faustParticipantStatus: PhysicianPosts: 15Joined: 09/11/2017
Anybody catch this story? Probably the most egregious example of young-American-feels-like-they-can-fix-things-abroad-with-no-training (and posting for internet kudos) that I’ve ever heard of. I was originally going to call this medical volunteer tourism but she’s not even a med student.MPMDParticipantStatus: PhysicianPosts: 2608Joined: 05/01/2017
Wow. Fascinating piece thanks for sharing.
Mother Theresa is a similar story but in many ways even worse.
I did a service trip after M1 year that left an extremely bad taste in my mouth. I think it’s very problematic for junior medical students to show up in impoverished areas with stethoscopes on and a language barrier.legobikesParticipantStatus: PhysicianPosts: 301Joined: 05/25/2017
It would save us a lot of trouble if every American highschooler understood the following speech by Ivan Illich. I only wish we had the actual recording.
I do have deep faith in the enormous good will of the U.S. volunteer. However, his good faith can usually be explained only by an abysmal lack of intuitive delicacy. By definition, you cannot help being ultimately vacationing salesmen for the middle-class “American Way of Life,” since that is really the only life you know. A group like this could not have developed unless a mood in the United States had supported it – the belief that any true American must share God’s blessings with his poorer fellow men. The idea that every American has something to give, and at all times may, can and should give it, explains why it occurred to students that they could help Mexican peasants “develop” by spending a few months in their villages.
Of course, this surprising conviction was supported by members of a missionary order, who would have no reason to exist unless they had the same conviction – except a much stronger one. It is now high time to cure yourselves of this. You, like the values you carry, are the products of an American society of achievers and consumers, with its two-party system, its universal schooling, and its family-car affluence. You are ultimately-consciously or unconsciously – “salesmen” for a delusive ballet in the ideas of democracy, equal opportunity and free enterprise among people who haven’t the possibility of profiting from these.
Next to money and guns, the third largest North American export is the U.S. idealist, who turns up in every theater of the world: the teacher, the volunteer, the missionary, the community organizer, the economic developer, and the vacationing do-gooders. Ideally, these people define their role as service. Actually, they frequently wind up alleviating the damage done by money and weapons, or “seducing” the “underdeveloped” to the benefits of the world of affluence and achievement. Perhaps this is the moment to instead bring home to the people of the U.S. the knowledge that the way of life they have chosen simply is not alive enough to be shared.
All you will do in a Mexican village is create disorder. At best, you can try to convince Mexican girls that they should marry a young man who is self-made, rich, a consumer, and as disrespectful of tradition as one of you. At worst, in your “community development” spirit you might create just enough problems to get someone shot after your vacation ends_ and you rush back to your middleclass neighborhoods where your friends make jokes about “spits” and “wetbacks.”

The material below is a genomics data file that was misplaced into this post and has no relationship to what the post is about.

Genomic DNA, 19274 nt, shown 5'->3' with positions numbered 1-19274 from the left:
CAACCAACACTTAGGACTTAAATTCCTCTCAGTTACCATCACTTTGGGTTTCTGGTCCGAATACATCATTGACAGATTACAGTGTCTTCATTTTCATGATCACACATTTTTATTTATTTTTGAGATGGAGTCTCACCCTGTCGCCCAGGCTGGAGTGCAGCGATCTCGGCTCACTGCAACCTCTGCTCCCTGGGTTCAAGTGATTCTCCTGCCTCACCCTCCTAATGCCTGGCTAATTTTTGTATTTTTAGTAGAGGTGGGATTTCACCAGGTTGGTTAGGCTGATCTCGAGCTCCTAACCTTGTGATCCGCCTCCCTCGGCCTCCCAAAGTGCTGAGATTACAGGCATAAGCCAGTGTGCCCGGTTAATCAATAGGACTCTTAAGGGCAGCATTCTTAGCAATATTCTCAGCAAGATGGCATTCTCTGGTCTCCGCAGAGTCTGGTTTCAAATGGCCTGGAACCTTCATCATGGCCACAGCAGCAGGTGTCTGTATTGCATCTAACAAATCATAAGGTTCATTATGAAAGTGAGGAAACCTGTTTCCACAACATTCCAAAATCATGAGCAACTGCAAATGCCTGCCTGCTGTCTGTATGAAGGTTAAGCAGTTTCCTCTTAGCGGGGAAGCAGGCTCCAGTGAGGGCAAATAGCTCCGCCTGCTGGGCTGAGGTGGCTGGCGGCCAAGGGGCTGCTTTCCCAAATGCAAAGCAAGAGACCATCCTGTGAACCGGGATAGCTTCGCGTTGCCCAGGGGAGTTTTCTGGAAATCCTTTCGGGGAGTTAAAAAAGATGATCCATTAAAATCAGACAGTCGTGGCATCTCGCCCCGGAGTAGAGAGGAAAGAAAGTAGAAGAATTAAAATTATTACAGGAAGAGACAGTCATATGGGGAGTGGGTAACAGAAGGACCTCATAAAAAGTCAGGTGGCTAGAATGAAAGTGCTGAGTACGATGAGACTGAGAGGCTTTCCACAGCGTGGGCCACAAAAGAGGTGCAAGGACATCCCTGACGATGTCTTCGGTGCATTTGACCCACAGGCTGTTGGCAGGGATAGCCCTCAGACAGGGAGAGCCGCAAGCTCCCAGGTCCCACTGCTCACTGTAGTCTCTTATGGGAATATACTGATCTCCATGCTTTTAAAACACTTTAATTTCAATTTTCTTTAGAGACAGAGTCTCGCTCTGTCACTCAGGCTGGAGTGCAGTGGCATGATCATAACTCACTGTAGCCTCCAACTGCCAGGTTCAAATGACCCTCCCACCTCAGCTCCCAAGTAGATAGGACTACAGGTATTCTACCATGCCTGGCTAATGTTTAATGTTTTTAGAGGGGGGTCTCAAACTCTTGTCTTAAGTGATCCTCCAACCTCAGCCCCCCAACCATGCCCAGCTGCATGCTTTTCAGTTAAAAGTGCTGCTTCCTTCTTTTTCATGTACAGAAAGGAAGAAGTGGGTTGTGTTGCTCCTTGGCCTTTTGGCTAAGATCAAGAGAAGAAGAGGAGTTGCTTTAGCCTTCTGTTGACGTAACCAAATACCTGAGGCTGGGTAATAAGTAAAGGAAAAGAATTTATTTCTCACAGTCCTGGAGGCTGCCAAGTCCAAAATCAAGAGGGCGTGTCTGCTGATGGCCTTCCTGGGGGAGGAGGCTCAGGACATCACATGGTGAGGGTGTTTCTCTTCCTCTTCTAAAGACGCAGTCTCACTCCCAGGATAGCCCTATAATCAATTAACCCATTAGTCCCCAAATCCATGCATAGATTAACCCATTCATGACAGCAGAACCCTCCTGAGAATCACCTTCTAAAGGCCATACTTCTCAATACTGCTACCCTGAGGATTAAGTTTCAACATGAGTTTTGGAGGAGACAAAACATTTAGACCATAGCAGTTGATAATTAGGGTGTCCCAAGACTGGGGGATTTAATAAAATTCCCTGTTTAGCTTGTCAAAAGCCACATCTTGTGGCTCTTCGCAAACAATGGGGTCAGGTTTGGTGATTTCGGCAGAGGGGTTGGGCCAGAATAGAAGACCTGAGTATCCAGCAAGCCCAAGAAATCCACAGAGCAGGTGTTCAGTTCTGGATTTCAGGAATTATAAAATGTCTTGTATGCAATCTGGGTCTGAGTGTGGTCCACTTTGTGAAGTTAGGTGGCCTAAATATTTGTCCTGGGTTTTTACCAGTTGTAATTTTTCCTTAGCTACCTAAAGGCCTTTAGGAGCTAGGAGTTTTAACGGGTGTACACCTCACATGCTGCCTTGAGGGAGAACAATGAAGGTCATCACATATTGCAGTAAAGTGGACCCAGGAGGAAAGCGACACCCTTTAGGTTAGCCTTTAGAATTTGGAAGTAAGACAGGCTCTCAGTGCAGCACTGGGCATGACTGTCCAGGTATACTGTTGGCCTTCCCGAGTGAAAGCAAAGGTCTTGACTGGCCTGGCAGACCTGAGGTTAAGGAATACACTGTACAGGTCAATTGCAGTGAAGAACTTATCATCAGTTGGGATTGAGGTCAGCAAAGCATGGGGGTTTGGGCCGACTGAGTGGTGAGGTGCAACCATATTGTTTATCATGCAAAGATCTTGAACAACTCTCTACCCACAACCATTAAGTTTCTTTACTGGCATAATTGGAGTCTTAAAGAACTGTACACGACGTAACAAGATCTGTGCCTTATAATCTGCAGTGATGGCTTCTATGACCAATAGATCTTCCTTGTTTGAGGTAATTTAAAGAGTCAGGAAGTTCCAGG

You start on your task without any training. Even the Peace Corps spends around $10,000 on each corps member to help him adapt to his new environment and to guard him against culture shock. How odd that nobody ever thought about spending money to educate poor Mexicans in order to prevent them from the culture shock of meeting you?
In fact, you cannot even meet the majority which you pretend to serve in Latin America – even if you could speak their language, which most of you cannot. You can only dialogue with those like you – Latin American imitations of the North American middle class. There is no way for you to really meet with the underprivileged, since there is no common ground whatsoever for you to meet on.
Let me explain this statement, and also let me explain why most Latin Americans with whom you might be able to communicate would disagree with me.
Suppose you went to a U.S. ghetto this summer and tried to help the poor there “help themselves.” Very soon you would be either spit upon or laughed at. People offended by your pretentiousness would hit or spit. People who understand that your own bad consciences push you to this gesture would laugh condescendingly. Soon you would be made aware of your irrelevance among the poor, of your status as middle-class college students on a summer assignment. You would be roundly rejected, no matter if your skin is white-as most of your faces here are-or brown or black, as a few exceptions who got in here somehow.
Your reports about your work in Mexico, which you so kindly sent me, exude self-complacency. Your reports on past summers prove that you are not even capable of understanding that your dogooding in a Mexican village is even less relevant than it would be in a U.S. ghetto. Not only is there a gulf between what you have and what others have which is much greater than the one existing between you and the poor in your own country, but there is also a gulf between what you feel and what the Mexican people feel that is incomparably greater. This gulf is so great that in a Mexican village you, as White Americans (or cultural white Americans) can imagine yourselves exactly the way a white preacher saw himself when he offered his life preaching to the black slaves on a plantation in Alabama. The fact that you live in huts and eat tortillas for a few weeks renders your well-intentioned group only a bit more picturesque.